Canterbury Health Laboratories has been designated the World Health Organization (WHO) National Measles and Rubella Laboratory (NMRL) for New Zealand since March 2005.


The NMRL's aim is to provide laboratory support for measles/rubella outbreak investigation and confirmation of measles/rubella cases using WHO recommended methods.


The specific objectives are to:

Provide laboratory support for measles/rubella surveillance and outbreak investigation
Provide laboratory confirmation of serologically identified measles/rubella cases
Collect samples from clinically suspected measles cases to identify measles/rubella virus strains
Participate in the WHO regional laboratory network for the Western Pacific region


Monitoring measles/rubella virus strains is an important tool in the identification of related outbreaks and helps with the World Health Organization’s commitment to eradicate the measles and rubella viruses globally.


Patients having the suspicion of being infected with measles or rubella virus should not visit their GP without prior telephone contact since both viruses are highly contagious and can easily be trasmitted in the waiting room.





Measles warning for Christchurch


Friday February 9, 2018

Community and Public Health is investigating a second case of measles in Christchurch.

An 11-year-old child is recovering at home after contracting the virus in a general practice waiting room.

Canterbury Medical Officer of Health, Dr Alistair Humphrey, says the child contracted measles after coming into contact with a 30-year-old man who contracted the virus overseas. The man has now recovered from the virus.

"These are the first cases of measles in Canterbury since May 2017. Community and Public Health staff are now working to contain any potential spread."

Investigations have shown the child attended two days of school, a church service, ate in a restaurant and played in a popular inner-city playground before they were diagnosed. They also attended their medical practice.

Dr Humphrey says the people that the child came into contact with during those occasions are potentially at risk of contracting measles.

"We are working with the medical centre and school to ensure people who were exposed to the virus in those locations are contacted. We also need to warn those who were at the church, restaurant and the playground that they have been exposed."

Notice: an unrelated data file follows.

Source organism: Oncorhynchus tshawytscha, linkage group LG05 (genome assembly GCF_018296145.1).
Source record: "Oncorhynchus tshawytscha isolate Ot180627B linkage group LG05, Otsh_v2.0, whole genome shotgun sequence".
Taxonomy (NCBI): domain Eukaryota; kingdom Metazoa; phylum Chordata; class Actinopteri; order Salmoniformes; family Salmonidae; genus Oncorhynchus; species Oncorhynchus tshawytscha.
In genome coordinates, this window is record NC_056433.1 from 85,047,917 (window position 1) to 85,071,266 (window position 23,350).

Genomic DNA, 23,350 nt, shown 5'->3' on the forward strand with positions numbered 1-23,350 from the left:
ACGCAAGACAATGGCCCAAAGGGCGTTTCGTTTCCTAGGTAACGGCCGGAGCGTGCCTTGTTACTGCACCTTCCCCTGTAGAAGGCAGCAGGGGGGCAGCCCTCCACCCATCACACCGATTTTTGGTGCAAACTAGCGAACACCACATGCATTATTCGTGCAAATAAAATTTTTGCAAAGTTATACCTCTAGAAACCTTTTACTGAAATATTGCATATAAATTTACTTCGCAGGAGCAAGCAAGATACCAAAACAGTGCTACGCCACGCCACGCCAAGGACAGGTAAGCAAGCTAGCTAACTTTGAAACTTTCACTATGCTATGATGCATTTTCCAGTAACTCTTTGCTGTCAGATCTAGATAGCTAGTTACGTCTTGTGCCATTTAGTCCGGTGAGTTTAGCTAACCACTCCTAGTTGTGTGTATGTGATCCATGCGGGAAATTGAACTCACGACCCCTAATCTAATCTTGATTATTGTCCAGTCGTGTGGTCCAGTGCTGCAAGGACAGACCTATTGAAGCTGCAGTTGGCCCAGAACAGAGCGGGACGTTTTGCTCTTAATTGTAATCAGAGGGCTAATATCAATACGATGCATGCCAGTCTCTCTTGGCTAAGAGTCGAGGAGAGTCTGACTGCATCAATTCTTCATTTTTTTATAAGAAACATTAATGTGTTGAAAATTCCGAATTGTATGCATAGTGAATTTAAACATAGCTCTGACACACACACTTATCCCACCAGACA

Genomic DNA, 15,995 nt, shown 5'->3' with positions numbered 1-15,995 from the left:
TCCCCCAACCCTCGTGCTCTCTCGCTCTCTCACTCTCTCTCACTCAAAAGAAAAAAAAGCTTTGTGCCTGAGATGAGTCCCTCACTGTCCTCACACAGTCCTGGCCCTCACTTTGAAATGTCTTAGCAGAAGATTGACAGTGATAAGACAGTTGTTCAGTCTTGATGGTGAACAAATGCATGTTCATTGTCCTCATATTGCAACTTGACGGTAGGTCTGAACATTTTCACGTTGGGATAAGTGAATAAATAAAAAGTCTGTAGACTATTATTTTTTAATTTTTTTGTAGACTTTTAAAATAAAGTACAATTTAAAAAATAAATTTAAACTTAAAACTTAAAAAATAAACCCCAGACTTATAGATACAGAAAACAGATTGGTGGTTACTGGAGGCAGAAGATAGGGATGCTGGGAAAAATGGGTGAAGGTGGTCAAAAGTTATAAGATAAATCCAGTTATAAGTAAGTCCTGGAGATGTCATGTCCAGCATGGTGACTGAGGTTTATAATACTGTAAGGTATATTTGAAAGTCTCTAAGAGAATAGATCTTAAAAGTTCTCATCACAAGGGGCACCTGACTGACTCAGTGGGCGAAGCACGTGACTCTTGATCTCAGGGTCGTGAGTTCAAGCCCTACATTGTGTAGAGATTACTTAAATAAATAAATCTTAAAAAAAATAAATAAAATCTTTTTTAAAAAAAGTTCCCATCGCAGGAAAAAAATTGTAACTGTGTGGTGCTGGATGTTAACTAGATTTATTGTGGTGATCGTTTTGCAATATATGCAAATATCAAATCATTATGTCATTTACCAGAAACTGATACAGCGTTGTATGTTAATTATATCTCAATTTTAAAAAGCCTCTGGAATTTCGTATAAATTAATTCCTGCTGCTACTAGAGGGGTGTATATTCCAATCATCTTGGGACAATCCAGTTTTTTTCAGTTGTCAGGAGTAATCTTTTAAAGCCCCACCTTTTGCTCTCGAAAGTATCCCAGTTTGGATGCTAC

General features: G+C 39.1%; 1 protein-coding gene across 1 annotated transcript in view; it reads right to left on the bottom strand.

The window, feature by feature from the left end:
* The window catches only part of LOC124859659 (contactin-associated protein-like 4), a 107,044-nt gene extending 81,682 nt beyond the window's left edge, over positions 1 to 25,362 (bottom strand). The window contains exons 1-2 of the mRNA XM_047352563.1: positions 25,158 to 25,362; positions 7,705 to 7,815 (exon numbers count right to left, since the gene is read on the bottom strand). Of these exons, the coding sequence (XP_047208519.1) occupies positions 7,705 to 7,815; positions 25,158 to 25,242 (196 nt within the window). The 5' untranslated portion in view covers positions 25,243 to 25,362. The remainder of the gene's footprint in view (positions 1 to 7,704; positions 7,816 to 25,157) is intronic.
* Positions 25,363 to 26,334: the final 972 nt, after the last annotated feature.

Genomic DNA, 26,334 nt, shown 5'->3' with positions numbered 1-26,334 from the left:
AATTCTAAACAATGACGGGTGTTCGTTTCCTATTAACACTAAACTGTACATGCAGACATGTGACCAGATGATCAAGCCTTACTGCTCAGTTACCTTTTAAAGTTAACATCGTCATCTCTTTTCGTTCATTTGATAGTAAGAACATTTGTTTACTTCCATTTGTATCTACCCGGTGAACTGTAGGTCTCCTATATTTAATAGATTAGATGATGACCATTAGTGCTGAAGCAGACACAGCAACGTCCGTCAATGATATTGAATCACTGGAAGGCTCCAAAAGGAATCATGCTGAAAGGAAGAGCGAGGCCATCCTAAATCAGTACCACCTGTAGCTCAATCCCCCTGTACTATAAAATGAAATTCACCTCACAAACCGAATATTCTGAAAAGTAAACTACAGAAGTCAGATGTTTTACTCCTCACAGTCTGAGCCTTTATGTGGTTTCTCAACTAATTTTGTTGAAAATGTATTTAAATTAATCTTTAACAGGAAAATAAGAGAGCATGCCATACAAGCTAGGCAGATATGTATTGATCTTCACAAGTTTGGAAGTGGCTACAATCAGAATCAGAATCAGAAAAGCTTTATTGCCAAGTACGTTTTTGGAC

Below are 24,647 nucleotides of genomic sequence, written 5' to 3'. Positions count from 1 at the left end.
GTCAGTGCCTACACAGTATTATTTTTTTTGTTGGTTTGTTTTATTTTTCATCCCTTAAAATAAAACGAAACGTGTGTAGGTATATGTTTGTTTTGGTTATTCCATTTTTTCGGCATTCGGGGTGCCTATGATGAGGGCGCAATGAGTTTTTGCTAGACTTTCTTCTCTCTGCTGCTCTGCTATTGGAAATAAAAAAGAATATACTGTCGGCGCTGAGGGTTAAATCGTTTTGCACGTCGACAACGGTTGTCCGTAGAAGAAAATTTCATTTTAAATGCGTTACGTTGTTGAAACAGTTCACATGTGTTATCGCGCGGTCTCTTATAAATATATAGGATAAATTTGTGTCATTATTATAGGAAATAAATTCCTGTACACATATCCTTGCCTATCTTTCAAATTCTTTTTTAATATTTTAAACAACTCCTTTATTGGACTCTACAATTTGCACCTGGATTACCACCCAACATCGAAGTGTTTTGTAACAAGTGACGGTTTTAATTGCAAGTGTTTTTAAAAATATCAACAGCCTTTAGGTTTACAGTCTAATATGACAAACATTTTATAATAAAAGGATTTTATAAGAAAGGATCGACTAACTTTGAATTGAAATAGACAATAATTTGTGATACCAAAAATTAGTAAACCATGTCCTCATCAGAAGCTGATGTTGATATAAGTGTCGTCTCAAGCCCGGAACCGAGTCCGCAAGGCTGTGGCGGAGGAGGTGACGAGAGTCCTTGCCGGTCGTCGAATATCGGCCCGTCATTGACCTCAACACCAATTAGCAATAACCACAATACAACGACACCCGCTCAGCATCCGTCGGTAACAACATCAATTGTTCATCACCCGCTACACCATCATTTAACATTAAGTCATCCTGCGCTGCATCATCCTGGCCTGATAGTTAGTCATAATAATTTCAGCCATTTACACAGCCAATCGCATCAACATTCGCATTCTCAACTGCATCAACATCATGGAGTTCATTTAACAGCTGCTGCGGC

The child attended a service at Our Lady of Victories Church at 6pm on 3 February 2018. They were at Nando's Restaurant in Sydenham between 5pm and 7pm on Waitangi Day (6 February 2018) and the Margaret Mahy Playground for a short period between 5pm and 10pm.

Dr Humphrey says there is absolutely no risk at all to anyone who has been to the church for another service or attended the restaurant or Margaret Mahy Playground outside of those times.

"Anyone who was at that church service or at the Margaret Mahy Playground or Nando's in Sydenham after 5pm on Waitangi Day is potentially at risk. If you fall into that category and feel unwell, our advice is for you to stay at home and call your GP for medical advice. Staying at home is important as you may be contagious."

The early symptoms of measles include fever, cough, runny nose, sore red eyes and white spots inside the mouth. After three to five days a rash may appear.

Dr Humphrey says the re-emergence of the virus is a timely reminder to everyone in our community to ensure that they are fully immunised.

"The scheduled vaccinations are free from your general practice and some pharmacies. Measles is a very serious illness and we need to work together to ensure the South Island returns to its measles-free status."


  • Measles is highly contagious - if one person has it, 90% of the people close to that person who are not immune will also become infected.

  • It can take up to 3 weeks for symptoms to appear, you should phone your family doctor/general practice team 24/7 for #carearoundtheclock if you are concerned. If it's after-hours a nurse will answer the call and advise what to do and where to go if you need to be seen.

  • Measles cannot be treated once you get it so the only way to protect yourself is to be fully vaccinated.  People are only considered immune if they have received two doses of MMR vaccine and/or have had a measles illness previously and/or were born before 1969.

  • Adults born before 1969 are considered immune to measles because the virus is so infectious and a measles vaccine was not available in New Zealand until 1969.



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